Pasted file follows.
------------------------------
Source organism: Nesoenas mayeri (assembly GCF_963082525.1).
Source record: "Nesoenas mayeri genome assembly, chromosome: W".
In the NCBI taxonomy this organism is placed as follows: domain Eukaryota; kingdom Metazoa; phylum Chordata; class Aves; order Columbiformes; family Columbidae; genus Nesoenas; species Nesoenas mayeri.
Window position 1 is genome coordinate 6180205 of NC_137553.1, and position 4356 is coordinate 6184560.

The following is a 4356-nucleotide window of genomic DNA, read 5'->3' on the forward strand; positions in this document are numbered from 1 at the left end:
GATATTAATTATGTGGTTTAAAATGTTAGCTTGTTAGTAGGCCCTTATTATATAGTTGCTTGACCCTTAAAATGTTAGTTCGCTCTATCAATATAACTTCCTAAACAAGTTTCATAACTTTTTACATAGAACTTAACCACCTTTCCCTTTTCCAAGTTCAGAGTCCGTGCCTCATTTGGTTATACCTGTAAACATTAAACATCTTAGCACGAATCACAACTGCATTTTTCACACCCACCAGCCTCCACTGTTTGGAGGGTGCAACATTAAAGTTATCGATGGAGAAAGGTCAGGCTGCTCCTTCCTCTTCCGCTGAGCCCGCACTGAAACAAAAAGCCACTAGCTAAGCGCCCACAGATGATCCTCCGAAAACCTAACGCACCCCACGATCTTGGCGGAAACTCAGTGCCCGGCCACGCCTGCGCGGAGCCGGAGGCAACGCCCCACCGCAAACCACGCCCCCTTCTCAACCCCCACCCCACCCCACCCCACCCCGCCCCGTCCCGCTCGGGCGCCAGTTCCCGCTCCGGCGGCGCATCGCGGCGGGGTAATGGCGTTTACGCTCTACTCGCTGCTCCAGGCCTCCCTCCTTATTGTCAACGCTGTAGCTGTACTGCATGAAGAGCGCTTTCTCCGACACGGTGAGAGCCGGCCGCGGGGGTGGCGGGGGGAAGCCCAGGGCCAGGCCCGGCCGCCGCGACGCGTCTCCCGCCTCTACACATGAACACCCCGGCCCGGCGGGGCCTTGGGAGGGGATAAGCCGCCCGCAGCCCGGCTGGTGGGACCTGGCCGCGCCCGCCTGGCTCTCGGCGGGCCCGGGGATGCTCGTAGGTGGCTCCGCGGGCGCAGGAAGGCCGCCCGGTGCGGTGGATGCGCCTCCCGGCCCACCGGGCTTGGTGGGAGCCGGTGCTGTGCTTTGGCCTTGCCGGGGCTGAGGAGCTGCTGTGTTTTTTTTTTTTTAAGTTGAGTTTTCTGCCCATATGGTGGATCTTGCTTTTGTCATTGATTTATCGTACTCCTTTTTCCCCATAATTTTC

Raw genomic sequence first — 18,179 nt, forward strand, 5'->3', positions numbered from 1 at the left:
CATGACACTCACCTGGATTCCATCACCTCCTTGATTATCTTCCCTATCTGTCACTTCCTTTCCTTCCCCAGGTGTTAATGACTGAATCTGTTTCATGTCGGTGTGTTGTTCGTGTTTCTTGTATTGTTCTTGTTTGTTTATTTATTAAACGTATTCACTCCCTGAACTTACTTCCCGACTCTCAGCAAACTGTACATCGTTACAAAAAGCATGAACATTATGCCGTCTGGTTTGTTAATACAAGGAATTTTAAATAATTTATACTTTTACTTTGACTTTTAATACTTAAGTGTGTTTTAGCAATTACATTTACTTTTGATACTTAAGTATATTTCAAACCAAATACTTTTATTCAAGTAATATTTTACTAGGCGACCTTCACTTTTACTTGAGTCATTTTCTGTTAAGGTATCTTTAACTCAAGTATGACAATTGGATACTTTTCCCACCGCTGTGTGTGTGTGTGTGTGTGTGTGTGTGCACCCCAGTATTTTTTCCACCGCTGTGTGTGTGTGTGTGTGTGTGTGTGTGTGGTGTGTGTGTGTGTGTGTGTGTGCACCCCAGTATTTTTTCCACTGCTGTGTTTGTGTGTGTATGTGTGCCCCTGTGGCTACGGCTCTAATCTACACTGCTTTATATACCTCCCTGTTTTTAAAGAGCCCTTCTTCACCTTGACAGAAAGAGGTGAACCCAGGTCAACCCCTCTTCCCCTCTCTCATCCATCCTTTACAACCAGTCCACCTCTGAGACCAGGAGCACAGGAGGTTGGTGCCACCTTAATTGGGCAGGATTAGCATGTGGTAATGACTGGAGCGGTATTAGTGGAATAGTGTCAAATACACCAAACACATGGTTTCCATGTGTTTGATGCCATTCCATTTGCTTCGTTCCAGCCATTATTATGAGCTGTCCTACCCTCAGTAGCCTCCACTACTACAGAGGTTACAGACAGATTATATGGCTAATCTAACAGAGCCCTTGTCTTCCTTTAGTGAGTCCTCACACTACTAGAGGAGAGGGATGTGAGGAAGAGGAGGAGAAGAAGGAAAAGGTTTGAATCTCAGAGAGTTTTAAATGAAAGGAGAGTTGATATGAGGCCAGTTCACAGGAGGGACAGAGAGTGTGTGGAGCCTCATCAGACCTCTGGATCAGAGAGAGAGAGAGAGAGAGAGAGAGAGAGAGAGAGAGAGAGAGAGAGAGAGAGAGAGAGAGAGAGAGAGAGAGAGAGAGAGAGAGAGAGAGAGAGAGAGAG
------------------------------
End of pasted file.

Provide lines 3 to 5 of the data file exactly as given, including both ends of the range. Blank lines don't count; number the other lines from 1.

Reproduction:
In the NCBI taxonomy this organism is placed as follows: domain Eukaryota; kingdom Metazoa; phylum Chordata; class Aves; order Columbiformes; family Columbidae; genus Nesoenas; species Nesoenas mayeri.
Window position 1 is genome coordinate 6180205 of NC_137553.1, and position 4356 is coordinate 6184560.

The following is a 4356-nucleotide window of genomic DNA, read 5'->3' on the forward strand; positions in this document are numbered from 1 at the left end: